September 8, 2013
Prometheus Bound, World Premiere, A new translation by Joel Agee, Directed by Travis Preston CalArts Center for New Performance, Presented by the J. Paul Getty Museum at the Getty Villa —
Pinned high on a gigantic metal wheel, Aeschylus’ ragged Prometheus has, for the past eighty minutes, been spitting out toxic denunciations of all-mighty Zeus and his dictates. Hermes himself just arrived with the Big Chief’s final ultimatum, only to be met with more curses and maledictions from the unrepentant Giver-of-Fire. Finally, Prometheus pauses and looks out, seeing in the far distance the glow of Zeus’ destructive bolt on its way toward him like a heat-seeking missile. Lower down on the steel armature, the flock of women who have gathered in solidarity with the Titan make tremulous little cries and flutter like birds. The air above the amphitheatre thickens with expectant dread as the music rises toward a dissonant crest, the lights dying away.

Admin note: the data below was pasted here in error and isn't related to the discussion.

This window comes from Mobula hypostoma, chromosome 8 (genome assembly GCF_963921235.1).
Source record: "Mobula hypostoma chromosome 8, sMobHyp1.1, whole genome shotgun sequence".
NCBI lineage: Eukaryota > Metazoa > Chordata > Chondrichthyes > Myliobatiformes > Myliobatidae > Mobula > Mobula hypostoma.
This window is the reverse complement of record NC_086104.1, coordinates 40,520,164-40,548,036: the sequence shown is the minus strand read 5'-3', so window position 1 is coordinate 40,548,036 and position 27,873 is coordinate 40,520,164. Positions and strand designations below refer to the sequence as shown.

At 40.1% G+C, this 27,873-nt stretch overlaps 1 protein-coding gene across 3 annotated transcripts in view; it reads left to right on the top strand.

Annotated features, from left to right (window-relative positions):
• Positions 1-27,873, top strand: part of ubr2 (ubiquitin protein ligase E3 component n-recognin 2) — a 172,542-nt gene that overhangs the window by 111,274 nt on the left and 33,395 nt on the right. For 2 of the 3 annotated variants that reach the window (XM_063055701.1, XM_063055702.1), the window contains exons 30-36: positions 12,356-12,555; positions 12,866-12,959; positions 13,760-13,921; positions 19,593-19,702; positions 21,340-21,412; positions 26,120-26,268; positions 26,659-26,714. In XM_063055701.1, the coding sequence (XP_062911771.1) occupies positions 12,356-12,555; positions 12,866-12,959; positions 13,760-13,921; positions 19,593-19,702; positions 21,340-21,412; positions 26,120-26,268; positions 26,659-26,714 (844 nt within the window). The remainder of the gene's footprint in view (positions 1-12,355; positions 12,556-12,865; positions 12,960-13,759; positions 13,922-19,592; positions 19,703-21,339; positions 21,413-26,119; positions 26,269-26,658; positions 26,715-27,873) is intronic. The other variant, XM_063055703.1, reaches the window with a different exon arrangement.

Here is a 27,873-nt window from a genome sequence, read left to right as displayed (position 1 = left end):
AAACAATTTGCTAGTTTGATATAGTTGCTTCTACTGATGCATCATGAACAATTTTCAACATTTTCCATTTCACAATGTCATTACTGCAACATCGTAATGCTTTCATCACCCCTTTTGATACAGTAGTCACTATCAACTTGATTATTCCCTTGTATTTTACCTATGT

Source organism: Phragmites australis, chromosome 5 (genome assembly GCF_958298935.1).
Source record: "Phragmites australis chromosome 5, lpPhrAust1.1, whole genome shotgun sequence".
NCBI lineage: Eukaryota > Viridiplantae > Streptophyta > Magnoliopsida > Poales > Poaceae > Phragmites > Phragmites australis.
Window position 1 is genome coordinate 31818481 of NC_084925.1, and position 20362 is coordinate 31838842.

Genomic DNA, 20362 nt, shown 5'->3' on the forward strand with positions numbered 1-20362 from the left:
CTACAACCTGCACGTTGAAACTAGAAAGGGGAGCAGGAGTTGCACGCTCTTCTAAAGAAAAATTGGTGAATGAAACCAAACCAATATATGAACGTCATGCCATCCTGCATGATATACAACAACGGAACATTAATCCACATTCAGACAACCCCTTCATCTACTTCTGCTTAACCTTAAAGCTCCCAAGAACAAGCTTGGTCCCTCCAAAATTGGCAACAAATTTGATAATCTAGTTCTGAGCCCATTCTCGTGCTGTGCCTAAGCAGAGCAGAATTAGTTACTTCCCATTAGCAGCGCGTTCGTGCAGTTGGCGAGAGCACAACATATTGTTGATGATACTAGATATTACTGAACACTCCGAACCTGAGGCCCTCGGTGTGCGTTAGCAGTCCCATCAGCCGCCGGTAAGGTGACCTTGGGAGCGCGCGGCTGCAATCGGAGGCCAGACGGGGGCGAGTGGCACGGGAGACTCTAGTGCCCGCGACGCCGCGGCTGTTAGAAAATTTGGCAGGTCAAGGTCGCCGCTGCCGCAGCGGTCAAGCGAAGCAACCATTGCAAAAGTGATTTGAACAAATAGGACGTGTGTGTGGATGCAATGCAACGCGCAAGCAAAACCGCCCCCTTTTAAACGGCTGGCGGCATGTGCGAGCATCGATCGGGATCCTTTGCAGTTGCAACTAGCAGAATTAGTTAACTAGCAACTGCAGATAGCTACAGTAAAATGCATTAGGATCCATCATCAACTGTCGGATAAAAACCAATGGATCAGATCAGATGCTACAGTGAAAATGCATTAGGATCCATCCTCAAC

Aeschylus’s uncompromising monumentality reminds me always of Richard Serra, whose sculptures wrench us into a state of empathy with expressive slabs of steel. In Prometheus Bound nothing much really happens up on stage; all the “action” is in our minds as we resist like bucking horses our underlying compassion for the defiant wretch tacked up there against the cliff. Inexorably, we are drawn by our own natures into a solidarity that undermines our customary submission to the dictates of necessity, and Aeschylus is enough of a prick to insist that we take this pill without sugar coating – “give up hope of results,” as the Tibetans might put it. Finally, there’s something onomatopoetic (big word, I know) about Prometheus, Bound in how Aeschylus’s play carries us up a steep incline to the edge of a dark gulf and throws us off – the form of the play, in other words, reiterates the cliff-ness that also anchors its central image. Read More .